SEATTLE – Much of the progress in the Arab countries of the Middle East and North Africa in recent decades appears to have been reversed by the political unrest and civil wars afflicting the region. This reversal is especially visible in the health systems of Egypt, Jordan, Libya, Syria, Tunisia, and Yemen, which previously had been steadily improving.
Before 2010, these countries were experiencing increased life expectancy as well as reduced infectious disease burdens and infant and maternal mortality. Today, however, disruptions to their health systems have compounded the trauma and misery that have arisen from the region’s many conflicts.
This is clear from a recent study that I co-authored for The Lancet, which examined data from the Global Burden of Disease Study 2013 to determine the effects of health-system deterioration in Eastern Mediterranean countries.
We found that projected life expectancy has declined across the board since 2010. For example, if the 1990-2008 rate of increase for life expectancy in Syria had continued apace, it would have been five years higher for women and six years higher for men than it is now. In Libya, life expectancy declined by six years for women and nine years for men. And in Egypt, Tunisia, and Yemen, it declined by .25 years between 2010 and 2013.
The larger drop in life expectancy in Syria and Libya is to be expected, given the civil wars in those countries. The United Nations Special Envoy in Syria estimates that 400,000 people have died in that country in the last five years as a result of the violence. Moreover, the turmoil has had less obvious, but equally alarming, downstream effects. For example, after declining at an average annual rate of 5.6% between 1990 and 2010, Syria’s infant mortality rate has risen by 9.3% in recent years.
In war-torn countries, the destruction of infrastructure is generally indiscriminate. Despite international resolutions prohibiting attacks on health-care facilities, such attacks are a regular occurrence. Moreover, amid war and severe social unrest, medical and mental-health professionals often flee to safer environments, depriving those left behind – regardless of their status or income – of basic treatment for everything from physical injuries to drug and alcohol abuse.
In fact, conflicts in the region are especially hazardous for people suffering from mental illness and substance abuse. The rate of total disease burden for psychological and drug-use disorders, measured in life years, increased from 4% in 1990 to more than 7% in 2013, with some countries seeing more dramatic increases than others. With the unrest yet to come to an end, the impact will be even higher in 2016.
Negative health trends are apparent even in countries that have been experiencing economic growth. Both Qatar and the United Arab Emirates are experiencing increased drug and alcohol use, suggesting that the stress of mere proximity to violence elsewhere, combined with increasing openness and massive growth in illicit drug production in conflict zones such as Afghanistan, could push people toward substance abuse as a coping mechanism.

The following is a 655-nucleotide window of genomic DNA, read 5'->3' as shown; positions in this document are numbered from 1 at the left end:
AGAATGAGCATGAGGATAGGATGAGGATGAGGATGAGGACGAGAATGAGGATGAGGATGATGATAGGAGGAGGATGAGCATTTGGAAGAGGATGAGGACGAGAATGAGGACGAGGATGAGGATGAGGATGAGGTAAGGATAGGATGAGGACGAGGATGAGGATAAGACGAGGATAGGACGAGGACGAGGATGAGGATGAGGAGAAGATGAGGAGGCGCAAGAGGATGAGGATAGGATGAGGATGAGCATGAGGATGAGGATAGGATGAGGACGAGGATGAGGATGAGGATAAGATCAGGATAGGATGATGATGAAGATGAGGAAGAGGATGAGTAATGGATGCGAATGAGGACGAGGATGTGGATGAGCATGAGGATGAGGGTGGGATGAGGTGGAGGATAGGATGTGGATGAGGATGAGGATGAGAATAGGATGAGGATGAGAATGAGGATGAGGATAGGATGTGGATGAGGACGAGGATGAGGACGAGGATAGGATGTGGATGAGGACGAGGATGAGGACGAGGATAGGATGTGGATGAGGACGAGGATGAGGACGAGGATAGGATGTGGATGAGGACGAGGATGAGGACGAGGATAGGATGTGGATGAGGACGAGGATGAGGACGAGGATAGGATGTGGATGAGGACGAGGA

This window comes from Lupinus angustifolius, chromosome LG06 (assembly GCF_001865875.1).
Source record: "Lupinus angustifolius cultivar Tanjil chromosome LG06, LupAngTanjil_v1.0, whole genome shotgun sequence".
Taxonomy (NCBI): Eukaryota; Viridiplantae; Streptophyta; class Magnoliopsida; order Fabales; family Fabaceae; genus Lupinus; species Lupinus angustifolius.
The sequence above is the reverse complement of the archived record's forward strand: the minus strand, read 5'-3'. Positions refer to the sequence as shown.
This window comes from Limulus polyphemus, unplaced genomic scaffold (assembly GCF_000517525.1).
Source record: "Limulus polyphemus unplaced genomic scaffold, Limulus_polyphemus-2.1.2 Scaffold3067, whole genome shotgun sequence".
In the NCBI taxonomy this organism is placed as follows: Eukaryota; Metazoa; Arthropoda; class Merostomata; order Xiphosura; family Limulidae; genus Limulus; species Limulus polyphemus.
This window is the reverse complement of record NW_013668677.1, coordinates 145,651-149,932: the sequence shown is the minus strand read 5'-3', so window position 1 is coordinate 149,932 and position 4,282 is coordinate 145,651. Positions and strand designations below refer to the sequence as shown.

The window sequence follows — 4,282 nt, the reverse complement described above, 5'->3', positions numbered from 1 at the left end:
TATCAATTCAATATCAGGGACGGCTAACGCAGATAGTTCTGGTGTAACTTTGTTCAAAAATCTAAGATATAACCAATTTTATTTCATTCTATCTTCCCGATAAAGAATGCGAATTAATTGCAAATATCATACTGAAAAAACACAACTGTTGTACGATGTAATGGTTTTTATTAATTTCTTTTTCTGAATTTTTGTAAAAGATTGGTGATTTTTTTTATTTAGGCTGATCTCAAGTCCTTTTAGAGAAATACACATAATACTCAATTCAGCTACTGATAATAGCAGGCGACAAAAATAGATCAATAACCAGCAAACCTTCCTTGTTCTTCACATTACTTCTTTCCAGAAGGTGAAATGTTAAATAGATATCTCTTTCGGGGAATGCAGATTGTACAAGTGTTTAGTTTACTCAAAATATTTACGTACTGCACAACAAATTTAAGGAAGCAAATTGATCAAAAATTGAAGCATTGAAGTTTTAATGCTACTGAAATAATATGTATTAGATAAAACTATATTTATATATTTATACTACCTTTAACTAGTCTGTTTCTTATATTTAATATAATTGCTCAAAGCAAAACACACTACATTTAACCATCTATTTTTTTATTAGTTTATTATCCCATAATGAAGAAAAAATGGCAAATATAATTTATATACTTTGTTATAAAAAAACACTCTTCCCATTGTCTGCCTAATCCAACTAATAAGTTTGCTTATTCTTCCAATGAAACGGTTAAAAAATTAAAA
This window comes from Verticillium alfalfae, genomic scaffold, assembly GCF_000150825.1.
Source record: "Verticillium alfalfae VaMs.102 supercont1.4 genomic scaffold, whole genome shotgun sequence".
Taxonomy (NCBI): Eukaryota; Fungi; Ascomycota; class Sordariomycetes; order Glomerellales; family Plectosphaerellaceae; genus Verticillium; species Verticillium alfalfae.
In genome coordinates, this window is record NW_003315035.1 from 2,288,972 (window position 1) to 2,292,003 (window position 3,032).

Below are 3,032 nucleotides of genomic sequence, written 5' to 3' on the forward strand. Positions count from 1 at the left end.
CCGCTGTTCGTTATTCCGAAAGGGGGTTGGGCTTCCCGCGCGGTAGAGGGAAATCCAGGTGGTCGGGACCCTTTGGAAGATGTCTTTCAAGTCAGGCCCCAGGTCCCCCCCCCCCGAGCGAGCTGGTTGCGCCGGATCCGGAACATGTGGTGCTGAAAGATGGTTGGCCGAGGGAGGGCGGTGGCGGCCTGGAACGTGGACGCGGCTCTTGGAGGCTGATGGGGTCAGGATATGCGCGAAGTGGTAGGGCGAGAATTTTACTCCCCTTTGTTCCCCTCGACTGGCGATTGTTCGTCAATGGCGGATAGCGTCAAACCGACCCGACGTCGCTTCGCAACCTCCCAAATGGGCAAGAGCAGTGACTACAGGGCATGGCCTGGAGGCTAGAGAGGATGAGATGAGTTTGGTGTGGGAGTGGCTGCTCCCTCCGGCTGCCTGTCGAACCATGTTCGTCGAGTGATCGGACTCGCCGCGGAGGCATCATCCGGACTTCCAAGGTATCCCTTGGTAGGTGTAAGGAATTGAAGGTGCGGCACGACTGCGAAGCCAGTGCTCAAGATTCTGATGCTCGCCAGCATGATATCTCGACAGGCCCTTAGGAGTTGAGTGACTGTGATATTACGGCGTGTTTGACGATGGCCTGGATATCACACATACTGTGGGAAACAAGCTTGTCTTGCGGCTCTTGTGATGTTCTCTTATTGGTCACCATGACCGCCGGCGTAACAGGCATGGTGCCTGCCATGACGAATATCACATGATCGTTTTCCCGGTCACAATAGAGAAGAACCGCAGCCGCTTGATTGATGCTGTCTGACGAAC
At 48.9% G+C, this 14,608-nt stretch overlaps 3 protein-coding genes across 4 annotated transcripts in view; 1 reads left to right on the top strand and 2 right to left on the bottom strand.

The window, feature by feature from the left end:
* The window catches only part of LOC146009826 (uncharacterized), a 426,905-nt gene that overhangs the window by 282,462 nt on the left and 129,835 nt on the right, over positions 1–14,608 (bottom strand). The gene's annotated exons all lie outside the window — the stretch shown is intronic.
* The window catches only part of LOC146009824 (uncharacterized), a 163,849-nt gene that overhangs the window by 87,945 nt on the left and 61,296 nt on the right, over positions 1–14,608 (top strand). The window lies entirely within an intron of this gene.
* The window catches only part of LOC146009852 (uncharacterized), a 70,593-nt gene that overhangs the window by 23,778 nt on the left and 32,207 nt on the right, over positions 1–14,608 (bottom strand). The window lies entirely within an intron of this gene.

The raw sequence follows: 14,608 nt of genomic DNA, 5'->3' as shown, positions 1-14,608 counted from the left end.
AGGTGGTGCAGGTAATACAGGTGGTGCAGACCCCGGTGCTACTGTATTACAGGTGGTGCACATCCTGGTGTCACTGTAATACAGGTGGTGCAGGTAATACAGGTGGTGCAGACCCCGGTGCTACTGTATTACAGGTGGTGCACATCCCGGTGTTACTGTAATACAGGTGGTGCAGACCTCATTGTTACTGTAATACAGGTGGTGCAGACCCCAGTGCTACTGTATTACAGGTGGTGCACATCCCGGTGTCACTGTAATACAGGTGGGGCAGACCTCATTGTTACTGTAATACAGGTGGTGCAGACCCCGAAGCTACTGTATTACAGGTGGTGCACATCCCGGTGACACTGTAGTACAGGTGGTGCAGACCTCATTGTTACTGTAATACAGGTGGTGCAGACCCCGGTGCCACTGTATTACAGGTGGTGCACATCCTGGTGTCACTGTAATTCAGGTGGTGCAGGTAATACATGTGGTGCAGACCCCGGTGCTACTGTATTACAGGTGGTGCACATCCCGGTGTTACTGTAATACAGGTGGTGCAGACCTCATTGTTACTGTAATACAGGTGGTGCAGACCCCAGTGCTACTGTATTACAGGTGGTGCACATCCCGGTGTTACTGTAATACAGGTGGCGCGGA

Areas neighboring these zones are also increasingly burdened by the largest refugee crisis in 70 years. The flood of people into camps in Lebanon and Jordan has overwhelmed sanitation measures, leading to outbreaks of infectious diseases and resurgence in some areas of diseases that had been nearly eradicated, such as polio among Syrian refugees in Iraq. Most countries absorbing refugees are simply not equipped to deal with such a massive influx of people who need health and social services.
The rapid deterioration of health-care systems in the Middle East and North Africa in the last half-decade is alarming. But the progress many countries in the region made in prior decades provides grounds for hope that it can be reversed. Larger investments in education, diagnosis, and treatment, for example, would help to reduce the stigma of mental illness that persists in many Arab countries.
But a resumption of progress in the region is impossible without political solutions that reduce violence and social unrest. As we conclude in our study, “a healthy Eastern Mediterranean Region is a politically stable Eastern Mediterranean Region from which the whole world will benefit.”
Stabilizing a country riven by conflict is a prerequisite for improving its health-care system. Once such stability is achieved, regional and local efforts should be accelerated to improve disease prevention and health-care infrastructure, and to put the region back on a path toward providing better, healthier lives for its people.